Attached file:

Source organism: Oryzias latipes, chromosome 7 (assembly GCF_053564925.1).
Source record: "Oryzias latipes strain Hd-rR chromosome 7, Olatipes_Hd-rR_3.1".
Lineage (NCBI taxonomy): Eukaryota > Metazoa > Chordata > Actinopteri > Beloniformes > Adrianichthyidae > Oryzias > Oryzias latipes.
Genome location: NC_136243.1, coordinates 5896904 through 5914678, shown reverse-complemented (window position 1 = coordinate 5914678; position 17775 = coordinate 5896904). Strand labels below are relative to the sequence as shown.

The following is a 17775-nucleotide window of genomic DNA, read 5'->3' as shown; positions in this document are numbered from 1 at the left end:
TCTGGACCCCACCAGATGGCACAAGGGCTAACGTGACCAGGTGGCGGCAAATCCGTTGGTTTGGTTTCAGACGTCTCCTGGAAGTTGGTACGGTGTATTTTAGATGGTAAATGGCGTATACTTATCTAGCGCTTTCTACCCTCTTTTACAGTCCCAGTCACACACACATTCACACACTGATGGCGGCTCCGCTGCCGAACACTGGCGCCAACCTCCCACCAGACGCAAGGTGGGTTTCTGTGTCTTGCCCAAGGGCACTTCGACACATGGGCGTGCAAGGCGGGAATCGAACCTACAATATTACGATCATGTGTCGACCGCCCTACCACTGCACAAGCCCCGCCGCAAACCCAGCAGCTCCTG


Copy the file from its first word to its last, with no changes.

Source organism: Oryzias latipes, chromosome 7 (assembly GCF_053564925.1).
Source record: "Oryzias latipes strain Hd-rR chromosome 7, Olatipes_Hd-rR_3.1".
Lineage (NCBI taxonomy): Eukaryota > Metazoa > Chordata > Actinopteri > Beloniformes > Adrianichthyidae > Oryzias > Oryzias latipes.
Genome location: NC_136243.1, coordinates 5896904 through 5914678, shown reverse-complemented (window position 1 = coordinate 5914678; position 17775 = coordinate 5896904). Strand labels below are relative to the sequence as shown.

The following is a 17775-nucleotide window of genomic DNA, read 5'->3' as shown; positions in this document are numbered from 1 at the left end:
TCTGGACCCCACCAGATGGCACAAGGGCTAACGTGACCAGGTGGCGGCAAATCCGTTGGTTTGGTTTCAGACGTCTCCTGGAAGTTGGTACGGTGTATTTTAGATGGTAAATGGCGTATACTTATCTAGCGCTTTCTACCCTCTTTTACAGTCCCAGTCACACACACATTCACACACTGATGGCGGCTCCGCTGCCGAACACTGGCGCCAACCTCCCACCAGACGCAAGGTGGGTTTCTGTGTCTTGCCCAAGGGCACTTCGACACATGGGCGTGCAAGGCGGGAATCGAACCTACAATATTACGATCATGTGTCGACCGCCCTACCACTGCACAAGCCCCGCCGCAAACCCAGCAGCTCCTG